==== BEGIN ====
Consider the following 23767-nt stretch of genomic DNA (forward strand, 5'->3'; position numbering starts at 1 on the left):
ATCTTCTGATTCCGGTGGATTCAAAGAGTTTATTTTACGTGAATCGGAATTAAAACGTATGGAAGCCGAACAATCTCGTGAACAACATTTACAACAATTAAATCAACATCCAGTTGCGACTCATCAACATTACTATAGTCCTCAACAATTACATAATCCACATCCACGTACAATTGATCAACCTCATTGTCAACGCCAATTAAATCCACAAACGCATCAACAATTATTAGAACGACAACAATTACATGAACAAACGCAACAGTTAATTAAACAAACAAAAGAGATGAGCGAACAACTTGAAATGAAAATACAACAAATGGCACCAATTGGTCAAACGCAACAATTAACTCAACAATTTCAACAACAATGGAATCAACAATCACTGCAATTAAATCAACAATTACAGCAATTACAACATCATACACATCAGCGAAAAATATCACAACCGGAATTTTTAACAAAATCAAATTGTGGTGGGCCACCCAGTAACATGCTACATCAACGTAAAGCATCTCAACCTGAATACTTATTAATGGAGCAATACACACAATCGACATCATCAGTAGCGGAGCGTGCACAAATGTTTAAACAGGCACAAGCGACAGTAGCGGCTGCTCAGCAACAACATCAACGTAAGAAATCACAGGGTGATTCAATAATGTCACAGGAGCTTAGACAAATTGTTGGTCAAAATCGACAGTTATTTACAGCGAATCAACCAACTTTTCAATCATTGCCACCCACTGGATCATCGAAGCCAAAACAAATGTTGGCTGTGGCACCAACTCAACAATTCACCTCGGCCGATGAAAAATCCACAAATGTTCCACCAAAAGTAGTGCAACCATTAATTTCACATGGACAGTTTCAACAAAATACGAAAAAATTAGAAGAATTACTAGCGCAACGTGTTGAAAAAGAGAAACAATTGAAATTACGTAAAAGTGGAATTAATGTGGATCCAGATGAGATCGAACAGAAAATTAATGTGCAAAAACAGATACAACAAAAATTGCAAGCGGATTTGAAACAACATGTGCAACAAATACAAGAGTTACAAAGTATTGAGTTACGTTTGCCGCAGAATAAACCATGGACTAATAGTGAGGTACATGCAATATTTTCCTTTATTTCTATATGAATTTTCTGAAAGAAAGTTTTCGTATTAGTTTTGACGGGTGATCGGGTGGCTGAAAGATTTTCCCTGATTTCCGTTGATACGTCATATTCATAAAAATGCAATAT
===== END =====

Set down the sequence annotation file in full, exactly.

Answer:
Consider the following 23767-nt stretch of genomic DNA (forward strand, 5'->3'; position numbering starts at 1 on the left):
ATCTTCTGATTCCGGTGGATTCAAAGAGTTTATTTTACGTGAATCGGAATTAAAACGTATGGAAGCCGAACAATCTCGTGAACAACATTTACAACAATTAAATCAACATCCAGTTGCGACTCATCAACATTACTATAGTCCTCAACAATTACATAATCCACATCCACGTACAATTGATCAACCTCATTGTCAACGCCAATTAAATCCACAAACGCATCAACAATTATTAGAACGACAACAATTACATGAACAAACGCAACAGTTAATTAAACAAACAAAAGAGATGAGCGAACAACTTGAAATGAAAATACAACAAATGGCACCAATTGGTCAAACGCAACAATTAACTCAACAATTTCAACAACAATGGAATCAACAATCACTGCAATTAAATCAACAATTACAGCAATTACAACATCATACACATCAGCGAAAAATATCACAACCGGAATTTTTAACAAAATCAAATTGTGGTGGGCCACCCAGTAACATGCTACATCAACGTAAAGCATCTCAACCTGAATACTTATTAATGGAGCAATACACACAATCGACATCATCAGTAGCGGAGCGTGCACAAATGTTTAAACAGGCACAAGCGACAGTAGCGGCTGCTCAGCAACAACATCAACGTAAGAAATCACAGGGTGATTCAATAATGTCACAGGAGCTTAGACAAATTGTTGGTCAAAATCGACAGTTATTTACAGCGAATCAACCAACTTTTCAATCATTGCCACCCACTGGATCATCGAAGCCAAAACAAATGTTGGCTGTGGCACCAACTCAACAATTCACCTCGGCCGATGAAAAATCCACAAATGTTCCACCAAAAGTAGTGCAACCATTAATTTCACATGGACAGTTTCAACAAAATACGAAAAAATTAGAAGAATTACTAGCGCAACGTGTTGAAAAAGAGAAACAATTGAAATTACGTAAAAGTGGAATTAATGTGGATCCAGATGAGATCGAACAGAAAATTAATGTGCAAAAACAGATACAACAAAAATTGCAAGCGGATTTGAAACAACATGTGCAACAAATACAAGAGTTACAAAGTATTGAGTTACGTTTGCCGCAGAATAAACCATGGACTAATAGTGAGGTACATGCAATATTTTCCTTTATTTCTATATGAATTTTCTGAAAGAAAGTTTTCGTATTAGTTTTGACGGGTGATCGGGTGGCTGAAAGATTTTCCCTGATTTCCGTTGATACGTCATATTCATAAAAATGCAATAT